We motor along the empty (because it is early and a weekend) streets of Kingston to collect a friend of mine who wants to observe. She will also videotape the day for me. I direct him. He does not know this area in the same way that I don’t know downtown, our ultimate destination. Shawn is from one of the communities and knows the kids well. “They are looking forward to the day,” he says.
We collect my friend Caroline DeLisser (yes, of the Goddess Retreats), freshness and enthusiasm infused in her wide-smiling face as she climbs into the van,. ‘Gosh,’ she sighs, ‘What you’re doing is exactly what I’m hoping to do with widows in India. Just the day before, I’d been on the phone with Nicky. I’d mentioned my day ahead. I needed a videographer; Caroline wanted to observe the day. What better fit?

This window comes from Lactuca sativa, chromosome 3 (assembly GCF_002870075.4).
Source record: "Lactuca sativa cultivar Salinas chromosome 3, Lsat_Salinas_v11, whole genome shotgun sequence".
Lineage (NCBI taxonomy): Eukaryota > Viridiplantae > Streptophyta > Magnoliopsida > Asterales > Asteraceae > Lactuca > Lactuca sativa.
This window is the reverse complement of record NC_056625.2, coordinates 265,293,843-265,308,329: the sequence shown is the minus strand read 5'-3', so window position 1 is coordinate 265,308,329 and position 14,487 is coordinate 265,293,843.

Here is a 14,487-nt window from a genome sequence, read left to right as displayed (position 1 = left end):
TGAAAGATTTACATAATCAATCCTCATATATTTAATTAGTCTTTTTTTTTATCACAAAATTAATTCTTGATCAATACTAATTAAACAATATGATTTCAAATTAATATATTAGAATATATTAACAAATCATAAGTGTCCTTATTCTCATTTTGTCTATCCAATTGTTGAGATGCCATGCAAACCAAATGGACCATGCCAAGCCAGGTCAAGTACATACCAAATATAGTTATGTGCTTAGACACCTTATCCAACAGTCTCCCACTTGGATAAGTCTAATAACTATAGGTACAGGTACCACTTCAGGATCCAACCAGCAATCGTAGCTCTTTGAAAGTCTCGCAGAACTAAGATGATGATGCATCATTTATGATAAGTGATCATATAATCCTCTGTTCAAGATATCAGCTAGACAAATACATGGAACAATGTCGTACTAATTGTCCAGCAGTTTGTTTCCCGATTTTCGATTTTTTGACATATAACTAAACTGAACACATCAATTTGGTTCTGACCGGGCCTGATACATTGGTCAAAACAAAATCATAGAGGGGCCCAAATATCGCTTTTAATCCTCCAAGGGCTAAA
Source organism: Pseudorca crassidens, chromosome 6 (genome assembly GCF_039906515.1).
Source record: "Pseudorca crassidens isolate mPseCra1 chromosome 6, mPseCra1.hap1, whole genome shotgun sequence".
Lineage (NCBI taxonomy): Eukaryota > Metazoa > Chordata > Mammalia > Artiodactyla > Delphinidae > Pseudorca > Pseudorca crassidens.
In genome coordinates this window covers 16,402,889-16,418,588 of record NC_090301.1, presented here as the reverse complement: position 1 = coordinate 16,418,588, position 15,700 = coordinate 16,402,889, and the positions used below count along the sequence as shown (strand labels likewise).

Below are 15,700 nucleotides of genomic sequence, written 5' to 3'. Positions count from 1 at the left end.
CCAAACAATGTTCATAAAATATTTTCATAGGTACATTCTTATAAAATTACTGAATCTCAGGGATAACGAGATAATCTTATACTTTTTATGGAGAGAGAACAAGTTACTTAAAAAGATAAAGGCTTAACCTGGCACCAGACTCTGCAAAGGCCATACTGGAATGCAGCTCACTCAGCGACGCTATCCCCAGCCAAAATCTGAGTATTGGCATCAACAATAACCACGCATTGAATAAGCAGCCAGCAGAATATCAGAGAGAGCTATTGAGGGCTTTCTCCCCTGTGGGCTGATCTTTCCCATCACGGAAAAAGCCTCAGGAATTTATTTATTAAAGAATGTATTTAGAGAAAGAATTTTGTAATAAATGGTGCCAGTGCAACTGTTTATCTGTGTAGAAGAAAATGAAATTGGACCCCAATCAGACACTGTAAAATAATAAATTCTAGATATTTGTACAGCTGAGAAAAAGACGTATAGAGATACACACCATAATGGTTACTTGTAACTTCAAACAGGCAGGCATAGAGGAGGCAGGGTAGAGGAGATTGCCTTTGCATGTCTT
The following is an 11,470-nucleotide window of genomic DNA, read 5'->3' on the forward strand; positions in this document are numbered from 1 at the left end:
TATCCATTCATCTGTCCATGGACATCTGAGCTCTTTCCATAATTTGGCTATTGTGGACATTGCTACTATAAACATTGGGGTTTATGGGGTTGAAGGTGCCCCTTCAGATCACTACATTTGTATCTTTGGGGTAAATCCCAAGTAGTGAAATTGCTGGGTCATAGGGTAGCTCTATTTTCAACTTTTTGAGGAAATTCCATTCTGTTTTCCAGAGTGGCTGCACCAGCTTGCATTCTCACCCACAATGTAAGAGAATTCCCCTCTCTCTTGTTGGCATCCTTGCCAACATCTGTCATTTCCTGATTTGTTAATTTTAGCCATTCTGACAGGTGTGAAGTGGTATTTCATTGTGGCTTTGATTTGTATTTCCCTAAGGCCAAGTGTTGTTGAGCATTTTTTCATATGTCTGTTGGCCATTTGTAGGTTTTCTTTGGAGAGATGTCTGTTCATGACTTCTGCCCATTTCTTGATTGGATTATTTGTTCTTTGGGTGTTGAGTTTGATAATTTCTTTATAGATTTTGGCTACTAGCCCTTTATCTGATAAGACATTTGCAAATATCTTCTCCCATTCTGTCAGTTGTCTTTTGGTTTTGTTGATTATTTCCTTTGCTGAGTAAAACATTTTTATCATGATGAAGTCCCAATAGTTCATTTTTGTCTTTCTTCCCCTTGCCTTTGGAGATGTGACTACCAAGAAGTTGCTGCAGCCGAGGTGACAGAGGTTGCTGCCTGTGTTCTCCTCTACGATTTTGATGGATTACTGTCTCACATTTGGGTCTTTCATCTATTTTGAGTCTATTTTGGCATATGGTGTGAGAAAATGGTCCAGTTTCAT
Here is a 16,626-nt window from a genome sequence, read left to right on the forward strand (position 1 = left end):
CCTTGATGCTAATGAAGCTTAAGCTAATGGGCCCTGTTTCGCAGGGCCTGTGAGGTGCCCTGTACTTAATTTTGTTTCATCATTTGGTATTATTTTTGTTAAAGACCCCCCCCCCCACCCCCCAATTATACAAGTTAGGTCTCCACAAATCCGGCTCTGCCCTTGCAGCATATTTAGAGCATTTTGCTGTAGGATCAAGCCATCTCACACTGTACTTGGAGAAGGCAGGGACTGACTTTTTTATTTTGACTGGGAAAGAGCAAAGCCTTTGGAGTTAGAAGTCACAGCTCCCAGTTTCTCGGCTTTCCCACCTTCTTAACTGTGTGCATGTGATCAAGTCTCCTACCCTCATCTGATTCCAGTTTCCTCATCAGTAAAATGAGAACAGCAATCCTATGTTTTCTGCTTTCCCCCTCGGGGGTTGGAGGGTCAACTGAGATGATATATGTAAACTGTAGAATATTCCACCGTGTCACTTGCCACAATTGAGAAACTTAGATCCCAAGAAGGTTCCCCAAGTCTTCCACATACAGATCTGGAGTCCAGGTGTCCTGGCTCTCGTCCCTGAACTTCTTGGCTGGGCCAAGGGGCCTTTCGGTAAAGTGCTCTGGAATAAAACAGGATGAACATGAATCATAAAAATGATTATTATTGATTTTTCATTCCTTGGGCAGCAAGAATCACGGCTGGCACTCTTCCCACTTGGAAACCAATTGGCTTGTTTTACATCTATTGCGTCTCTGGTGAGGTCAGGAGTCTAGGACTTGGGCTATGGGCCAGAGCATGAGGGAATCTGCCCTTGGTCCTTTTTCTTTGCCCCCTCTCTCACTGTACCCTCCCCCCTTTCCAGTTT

We pull in through a high chain link fenced gateway. A multi car covered parking area runs along the fence. A young kid with cornrows rides a bicycle around the concrete driveway, framed by a mural on the wall. This is RiseJamaica, the headquarters consisting of two concrete buildings connected by a small walkway. The administrative offices are on one side, the meeting room on the other. We climb steep steps to reach the classroom. Inside are only three teens. (Looking forward to it? I think to myself. I have hundreds of charms with me but only three teens to take them on.) One, a seventeen-year old, has a baby in her arms. She barely greets us and will not crack a smile.